You have a real mess on your hands and I do not think you will be able to sort it out without an attorney to assist you. There are a number of factors which may be involved and you do not have enough information, (either in your post, or most likely, at all), in order to make a cost benefit analysis on how to proceed.
Usually, when there is a Trust, there is also a Will, but the Will is intended to only be a "catchall" or "security net" in the event that all of the assets were not properly transfered to the trust(s). In most cases, all of the assets ARE transfered to the Trust(s) because the intent is to eliminate the need for probate administration.
You really need to know how the assets are titled before you would have any idea how to proceed. It is possible that all of the assets of your father and stepmother were jointly held. Upon his death, they all reverted to her, at which time she created a Trust and removed you as a beneficiary. It is also possible that there were two trusts, the assets were split evenly between them, and that you are a beneficiary under one or both trusts.
If you are a beneficiary, then you may be entitled to some form of notice by way of copies of the documents, accountings, etc. This is usually rare, until both parents have passed away.
If you are in a position to discuss these matters directly with your step-mother, that may be the best way for you to get the information. Your step-sister is apparently not inclined to provide you with any information, other than that you are not named as a beneficiary at all.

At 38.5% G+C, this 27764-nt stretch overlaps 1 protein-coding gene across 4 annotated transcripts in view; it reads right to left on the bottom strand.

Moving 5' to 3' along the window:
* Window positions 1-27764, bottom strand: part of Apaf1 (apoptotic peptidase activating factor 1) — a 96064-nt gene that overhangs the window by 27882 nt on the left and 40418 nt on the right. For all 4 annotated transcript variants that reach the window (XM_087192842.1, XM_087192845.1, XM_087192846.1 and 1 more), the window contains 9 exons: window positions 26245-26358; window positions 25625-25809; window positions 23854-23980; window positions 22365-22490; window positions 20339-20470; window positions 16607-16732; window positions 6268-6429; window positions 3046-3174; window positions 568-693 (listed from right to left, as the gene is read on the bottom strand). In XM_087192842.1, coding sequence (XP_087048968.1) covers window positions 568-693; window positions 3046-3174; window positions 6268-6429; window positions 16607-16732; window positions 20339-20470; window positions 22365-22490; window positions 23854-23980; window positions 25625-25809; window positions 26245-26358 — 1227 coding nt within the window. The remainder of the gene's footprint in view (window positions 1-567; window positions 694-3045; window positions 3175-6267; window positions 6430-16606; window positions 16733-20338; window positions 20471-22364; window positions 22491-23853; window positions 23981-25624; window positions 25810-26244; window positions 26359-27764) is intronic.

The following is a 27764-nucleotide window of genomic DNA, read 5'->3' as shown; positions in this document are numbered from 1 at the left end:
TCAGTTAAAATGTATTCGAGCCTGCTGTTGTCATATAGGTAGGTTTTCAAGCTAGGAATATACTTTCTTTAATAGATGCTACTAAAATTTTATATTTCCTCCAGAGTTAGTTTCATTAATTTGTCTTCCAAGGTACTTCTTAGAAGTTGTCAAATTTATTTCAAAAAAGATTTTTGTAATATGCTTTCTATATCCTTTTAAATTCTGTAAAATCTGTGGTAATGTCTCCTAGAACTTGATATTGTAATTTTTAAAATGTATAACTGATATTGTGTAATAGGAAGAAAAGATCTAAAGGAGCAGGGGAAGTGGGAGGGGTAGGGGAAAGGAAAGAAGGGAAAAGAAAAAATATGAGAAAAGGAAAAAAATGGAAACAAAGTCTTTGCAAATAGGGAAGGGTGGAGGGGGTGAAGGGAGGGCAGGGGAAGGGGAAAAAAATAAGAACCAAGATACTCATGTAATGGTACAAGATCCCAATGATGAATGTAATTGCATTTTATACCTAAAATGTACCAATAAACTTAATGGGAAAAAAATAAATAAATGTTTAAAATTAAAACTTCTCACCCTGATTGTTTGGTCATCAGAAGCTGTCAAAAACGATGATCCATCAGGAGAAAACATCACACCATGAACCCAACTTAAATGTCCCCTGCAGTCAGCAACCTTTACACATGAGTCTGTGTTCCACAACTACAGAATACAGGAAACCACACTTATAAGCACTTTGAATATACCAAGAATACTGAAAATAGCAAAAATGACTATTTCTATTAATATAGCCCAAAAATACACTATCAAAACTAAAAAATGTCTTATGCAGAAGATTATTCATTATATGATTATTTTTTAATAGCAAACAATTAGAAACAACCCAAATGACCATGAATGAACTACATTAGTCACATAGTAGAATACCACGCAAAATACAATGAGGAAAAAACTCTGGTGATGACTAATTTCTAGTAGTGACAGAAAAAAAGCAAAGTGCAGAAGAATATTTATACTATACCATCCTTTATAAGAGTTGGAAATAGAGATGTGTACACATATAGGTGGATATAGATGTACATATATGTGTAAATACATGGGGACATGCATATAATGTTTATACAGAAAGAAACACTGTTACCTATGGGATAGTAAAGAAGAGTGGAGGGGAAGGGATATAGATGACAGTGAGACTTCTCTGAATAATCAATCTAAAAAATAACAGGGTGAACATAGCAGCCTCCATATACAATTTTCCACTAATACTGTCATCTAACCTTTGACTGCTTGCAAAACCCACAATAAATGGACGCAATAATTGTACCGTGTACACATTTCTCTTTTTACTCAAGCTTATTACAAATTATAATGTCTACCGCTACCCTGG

Without knowing more about the title of the assets, it is difficult to know how to proceed. I would check the public records, to see if you can discover anything about the assets and how they were held. If you find that everything was in joint names, then I fear that your step-sister may be telling you the truth. If you discover everything was in one or more trusts, then you would need to know what the trusts provide, before knowing what to do. You may not be able to get this information until after your step-mother dies, unless she is willing to tell you what is going on.
Good luck to you!
Mr. Frederick is licensed to practice law in the State of Michigan and has offices in Wayne and Ingham Counties. My practice is focused in the areas of estate planning and probate administration.
I am ethically required to state that the above answer does not create an attorney/client relationship. These responses should be considered general legal education and are intended to provide general information about the question asked. Frequently, the question does not include important facts that, if known, could significantly change the answer.
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